Thinking this out in more detail, where are the problematic issues involved from each participant’s point-of-view?
The art-buyer might be a larger entity such as a publication, broadcaster or institute, but might be an individual scientist, an artist-initiated digital publishing or interactive effort.
- quick overview of visuals to be purchased, either directly in the form of a searchable library or indirectly to serve as a reference, determining the expected quality of a contracted piece
- easily defined contractual clarity of usage rights, including potential exclusivity, time / geographic limits
- one-stop payment (ie. transfer to one entity defining ownership, not individual members of a team)
- pitch-visuals to promote the sale of a project
The authors are anyone involved in the content creation process. The simplest collaboration would be a one-man show, such as Mark Witton… scientist, artist and publisher in one. The more complex collaborations might be a number of scientific consultants, artists, developers and a publisher. I suppose the first doesn’t need a coordinating site like I propose, nor would a visual illustrator plus scientist collaborator. But with increasing complexity, a collaboration platform might well enable the team to become a team.
- access to project opportunities, job generation
- reward in form of credits and financial reimbursement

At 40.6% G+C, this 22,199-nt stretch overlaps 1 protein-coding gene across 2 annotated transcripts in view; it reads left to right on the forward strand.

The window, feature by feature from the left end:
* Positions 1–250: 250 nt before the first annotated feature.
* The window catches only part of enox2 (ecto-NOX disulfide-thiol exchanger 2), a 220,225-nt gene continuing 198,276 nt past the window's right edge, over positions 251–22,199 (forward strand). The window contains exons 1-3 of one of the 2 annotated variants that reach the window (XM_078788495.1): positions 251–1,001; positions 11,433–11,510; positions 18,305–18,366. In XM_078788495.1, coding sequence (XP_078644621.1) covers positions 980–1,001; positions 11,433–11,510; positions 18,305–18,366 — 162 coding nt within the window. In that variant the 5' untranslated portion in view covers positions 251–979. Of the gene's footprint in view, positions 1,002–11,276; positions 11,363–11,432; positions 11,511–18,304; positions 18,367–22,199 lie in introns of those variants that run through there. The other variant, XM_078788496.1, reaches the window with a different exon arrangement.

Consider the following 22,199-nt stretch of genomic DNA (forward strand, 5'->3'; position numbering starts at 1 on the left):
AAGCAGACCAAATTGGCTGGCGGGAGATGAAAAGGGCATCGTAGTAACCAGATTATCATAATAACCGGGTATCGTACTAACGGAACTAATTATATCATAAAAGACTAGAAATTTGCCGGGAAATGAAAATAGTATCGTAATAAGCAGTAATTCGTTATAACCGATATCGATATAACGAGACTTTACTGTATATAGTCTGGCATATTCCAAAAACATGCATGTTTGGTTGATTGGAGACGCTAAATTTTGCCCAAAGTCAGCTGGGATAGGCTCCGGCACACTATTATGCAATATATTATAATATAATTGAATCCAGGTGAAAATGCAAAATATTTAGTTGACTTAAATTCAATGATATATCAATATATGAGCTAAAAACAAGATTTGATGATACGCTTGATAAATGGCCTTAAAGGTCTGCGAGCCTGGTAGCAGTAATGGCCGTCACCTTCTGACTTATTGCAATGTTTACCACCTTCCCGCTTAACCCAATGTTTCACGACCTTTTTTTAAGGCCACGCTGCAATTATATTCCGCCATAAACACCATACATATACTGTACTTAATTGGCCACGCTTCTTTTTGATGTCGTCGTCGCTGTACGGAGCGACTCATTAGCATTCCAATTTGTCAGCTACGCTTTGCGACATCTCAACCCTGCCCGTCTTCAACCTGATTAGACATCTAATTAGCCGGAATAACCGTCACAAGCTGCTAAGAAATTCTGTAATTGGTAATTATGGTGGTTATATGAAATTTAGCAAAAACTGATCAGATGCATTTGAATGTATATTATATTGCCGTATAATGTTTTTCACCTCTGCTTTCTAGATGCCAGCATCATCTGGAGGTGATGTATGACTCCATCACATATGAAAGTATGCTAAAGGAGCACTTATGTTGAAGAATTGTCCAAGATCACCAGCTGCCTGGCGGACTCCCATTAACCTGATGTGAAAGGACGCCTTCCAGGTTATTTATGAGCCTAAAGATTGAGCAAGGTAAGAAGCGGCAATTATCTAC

- trust that these rewards are forthcoming and thus: transparent overview of team constitution, progress and profit
- ideally, a course of action in cases of dispute
A missing link here might the classic role of executive or creative producer. If someone with this role is involved, they are likely to bridge both POVs.
The project’s POV is defined within a limited amount of time, with a clear-cut termination goal… a series of illustrations with set format, resolution, content. An interactive book with game doc defining platform, content, look and performance requirements… not at all trivial to determine at the beginning of a project, but crucial to the feasibility of a successful project. I could imagine some projects being financed in advanced, but as ie. broadcasters are more likely to be a hindrance to plausible palaeovisualization, the assumption must be that financing is at least partially deferred.
- clearly defined timeline and goal
- project management support (transparent team roles, goals, tasks, schedules, etc.)
- intuitive communication and remote collaboration tools
- exploitation > sales, potentially to continue development on to further projects
Sounds simple, but there are ample conflicts-of-interest between these POVs. What if the result is an asset, which – in order to increase sales – might be offered on various establish asset sites and therefore extend beyond the scope of the collaboration platform. The promise of transparency for the authors is broken. As it likely will be upon payment, as an art-buyer will pay one entity, likely via transfer or paypal, in exchange for distribution / usage rights. All this emphasizes the role of trust in team members, which perhaps should only be able to join the platform via invite, and makes a reputation system necessary.